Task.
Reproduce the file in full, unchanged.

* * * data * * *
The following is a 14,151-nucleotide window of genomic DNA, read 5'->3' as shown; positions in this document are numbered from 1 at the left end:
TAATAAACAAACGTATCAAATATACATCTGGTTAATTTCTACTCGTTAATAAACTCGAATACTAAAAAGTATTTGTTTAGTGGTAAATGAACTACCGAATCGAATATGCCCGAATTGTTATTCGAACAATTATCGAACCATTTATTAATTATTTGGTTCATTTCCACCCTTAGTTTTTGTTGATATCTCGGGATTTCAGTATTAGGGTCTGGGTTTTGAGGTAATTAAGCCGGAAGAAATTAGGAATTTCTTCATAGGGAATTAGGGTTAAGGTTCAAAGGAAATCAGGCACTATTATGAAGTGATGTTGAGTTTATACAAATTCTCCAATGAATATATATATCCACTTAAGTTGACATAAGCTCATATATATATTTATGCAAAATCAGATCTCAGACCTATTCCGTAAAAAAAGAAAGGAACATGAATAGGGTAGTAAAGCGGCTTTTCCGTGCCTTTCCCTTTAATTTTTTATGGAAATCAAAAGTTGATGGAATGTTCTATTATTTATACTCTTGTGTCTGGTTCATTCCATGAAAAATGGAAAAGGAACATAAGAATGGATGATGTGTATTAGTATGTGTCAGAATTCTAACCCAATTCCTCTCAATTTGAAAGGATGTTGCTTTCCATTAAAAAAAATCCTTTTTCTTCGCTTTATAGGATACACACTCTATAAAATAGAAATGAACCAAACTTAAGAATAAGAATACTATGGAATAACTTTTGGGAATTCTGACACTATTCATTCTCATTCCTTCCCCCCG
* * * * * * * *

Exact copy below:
The following is a 14,151-nucleotide window of genomic DNA, read 5'->3' as shown; positions in this document are numbered from 1 at the left end:
TAATAAACAAACGTATCAAATATACATCTGGTTAATTTCTACTCGTTAATAAACTCGAATACTAAAAAGTATTTGTTTAGTGGTAAATGAACTACCGAATCGAATATGCCCGAATTGTTATTCGAACAATTATCGAACCATTTATTAATTATTTGGTTCATTTCCACCCTTAGTTTTTGTTGATATCTCGGGATTTCAGTATTAGGGTCTGGGTTTTGAGGTAATTAAGCCGGAAGAAATTAGGAATTTCTTCATAGGGAATTAGGGTTAAGGTTCAAAGGAAATCAGGCACTATTATGAAGTGATGTTGAGTTTATACAAATTCTCCAATGAATATATATATCCACTTAAGTTGACATAAGCTCATATATATATTTATGCAAAATCAGATCTCAGACCTATTCCGTAAAAAAAGAAAGGAACATGAATAGGGTAGTAAAGCGGCTTTTCCGTGCCTTTCCCTTTAATTTTTTATGGAAATCAAAAGTTGATGGAATGTTCTATTATTTATACTCTTGTGTCTGGTTCATTCCATGAAAAATGGAAAAGGAACATAAGAATGGATGATGTGTATTAGTATGTGTCAGAATTCTAACCCAATTCCTCTCAATTTGAAAGGATGTTGCTTTCCATTAAAAAAAATCCTTTTTCTTCGCTTTATAGGATACACACTCTATAAAATAGAAATGAACCAAACTTAAGAATAAGAATACTATGGAATAACTTTTGGGAATTCTGACACTATTCATTCTCATTCCTTCCCCCCG